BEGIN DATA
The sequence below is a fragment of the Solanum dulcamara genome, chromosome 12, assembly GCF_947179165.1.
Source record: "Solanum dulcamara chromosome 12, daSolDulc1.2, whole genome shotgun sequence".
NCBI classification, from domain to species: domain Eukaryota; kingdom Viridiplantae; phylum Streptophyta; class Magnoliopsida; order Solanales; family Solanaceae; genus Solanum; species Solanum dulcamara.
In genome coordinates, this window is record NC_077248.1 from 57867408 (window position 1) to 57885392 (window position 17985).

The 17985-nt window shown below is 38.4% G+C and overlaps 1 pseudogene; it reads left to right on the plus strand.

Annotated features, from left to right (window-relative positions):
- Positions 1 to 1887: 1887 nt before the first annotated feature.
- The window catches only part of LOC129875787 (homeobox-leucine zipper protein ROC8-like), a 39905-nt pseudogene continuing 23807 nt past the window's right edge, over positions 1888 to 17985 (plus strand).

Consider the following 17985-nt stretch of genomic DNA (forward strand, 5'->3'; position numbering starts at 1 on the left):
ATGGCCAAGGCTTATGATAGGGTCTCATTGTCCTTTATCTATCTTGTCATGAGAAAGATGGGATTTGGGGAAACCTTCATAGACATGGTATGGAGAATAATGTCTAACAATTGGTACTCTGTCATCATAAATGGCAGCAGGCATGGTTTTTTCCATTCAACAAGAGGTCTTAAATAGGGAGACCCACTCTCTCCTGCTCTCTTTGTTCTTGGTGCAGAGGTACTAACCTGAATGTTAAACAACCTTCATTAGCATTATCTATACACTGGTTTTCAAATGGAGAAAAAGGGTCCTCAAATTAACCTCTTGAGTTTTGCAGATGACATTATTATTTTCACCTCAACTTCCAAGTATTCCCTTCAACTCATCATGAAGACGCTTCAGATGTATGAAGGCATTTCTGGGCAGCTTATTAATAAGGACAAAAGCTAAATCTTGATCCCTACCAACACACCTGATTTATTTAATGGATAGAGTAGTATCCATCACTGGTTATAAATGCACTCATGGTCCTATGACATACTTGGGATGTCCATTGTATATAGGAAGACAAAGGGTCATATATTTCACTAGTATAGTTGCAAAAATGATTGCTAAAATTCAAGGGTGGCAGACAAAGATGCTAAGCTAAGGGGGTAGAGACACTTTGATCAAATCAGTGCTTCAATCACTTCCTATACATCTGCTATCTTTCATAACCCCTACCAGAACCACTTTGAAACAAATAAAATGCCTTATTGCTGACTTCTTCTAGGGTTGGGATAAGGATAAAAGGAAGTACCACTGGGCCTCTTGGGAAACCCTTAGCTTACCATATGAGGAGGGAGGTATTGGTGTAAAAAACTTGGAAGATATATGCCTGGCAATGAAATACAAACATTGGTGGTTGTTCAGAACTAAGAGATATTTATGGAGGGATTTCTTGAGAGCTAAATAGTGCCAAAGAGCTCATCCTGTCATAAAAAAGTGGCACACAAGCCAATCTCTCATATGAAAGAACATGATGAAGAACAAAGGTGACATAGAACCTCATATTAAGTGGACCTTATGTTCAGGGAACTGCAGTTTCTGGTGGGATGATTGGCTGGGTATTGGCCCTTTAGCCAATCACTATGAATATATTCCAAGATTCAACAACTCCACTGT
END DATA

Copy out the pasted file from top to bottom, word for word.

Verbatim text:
The sequence below is a fragment of the Solanum dulcamara genome, chromosome 12, assembly GCF_947179165.1.
Source record: "Solanum dulcamara chromosome 12, daSolDulc1.2, whole genome shotgun sequence".
NCBI classification, from domain to species: domain Eukaryota; kingdom Viridiplantae; phylum Streptophyta; class Magnoliopsida; order Solanales; family Solanaceae; genus Solanum; species Solanum dulcamara.
In genome coordinates, this window is record NC_077248.1 from 57867408 (window position 1) to 57885392 (window position 17985).

The 17985-nt window shown below is 38.4% G+C and overlaps 1 pseudogene; it reads left to right on the plus strand.

Annotated features, from left to right (window-relative positions):
- Positions 1 to 1887: 1887 nt before the first annotated feature.
- The window catches only part of LOC129875787 (homeobox-leucine zipper protein ROC8-like), a 39905-nt pseudogene continuing 23807 nt past the window's right edge, over positions 1888 to 17985 (plus strand).

Consider the following 17985-nt stretch of genomic DNA (forward strand, 5'->3'; position numbering starts at 1 on the left):
ATGGCCAAGGCTTATGATAGGGTCTCATTGTCCTTTATCTATCTTGTCATGAGAAAGATGGGATTTGGGGAAACCTTCATAGACATGGTATGGAGAATAATGTCTAACAATTGGTACTCTGTCATCATAAATGGCAGCAGGCATGGTTTTTTCCATTCAACAAGAGGTCTTAAATAGGGAGACCCACTCTCTCCTGCTCTCTTTGTTCTTGGTGCAGAGGTACTAACCTGAATGTTAAACAACCTTCATTAGCATTATCTATACACTGGTTTTCAAATGGAGAAAAAGGGTCCTCAAATTAACCTCTTGAGTTTTGCAGATGACATTATTATTTTCACCTCAACTTCCAAGTATTCCCTTCAACTCATCATGAAGACGCTTCAGATGTATGAAGGCATTTCTGGGCAGCTTATTAATAAGGACAAAAGCTAAATCTTGATCCCTACCAACACACCTGATTTATTTAATGGATAGAGTAGTATCCATCACTGGTTATAAATGCACTCATGGTCCTATGACATACTTGGGATGTCCATTGTATATAGGAAGACAAAGGGTCATATATTTCACTAGTATAGTTGCAAAAATGATTGCTAAAATTCAAGGGTGGCAGACAAAGATGCTAAGCTAAGGGGGTAGAGACACTTTGATCAAATCAGTGCTTCAATCACTTCCTATACATCTGCTATCTTTCATAACCCCTACCAGAACCACTTTGAAACAAATAAAATGCCTTATTGCTGACTTCTTCTAGGGTTGGGATAAGGATAAAAGGAAGTACCACTGGGCCTCTTGGGAAACCCTTAGCTTACCATATGAGGAGGGAGGTATTGGTGTAAAAAACTTGGAAGATATATGCCTGGCAATGAAATACAAACATTGGTGGTTGTTCAGAACTAAGAGATATTTATGGAGGGATTTCTTGAGAGCTAAATAGTGCCAAAGAGCTCATCCTGTCATAAAAAAGTGGCACACAAGCCAATCTCTCATATGAAAGAACATGATGAAGAACAAAGGTGACATAGAACCTCATATTAAGTGGACCTTATGTTCAGGGAACTGCAGTTTCTGGTGGGATGATTGGCTGGGTATTGGCCCTTTAGCCAATCACTATGAATATATTCCAAGATTCAACAACTCCACTGT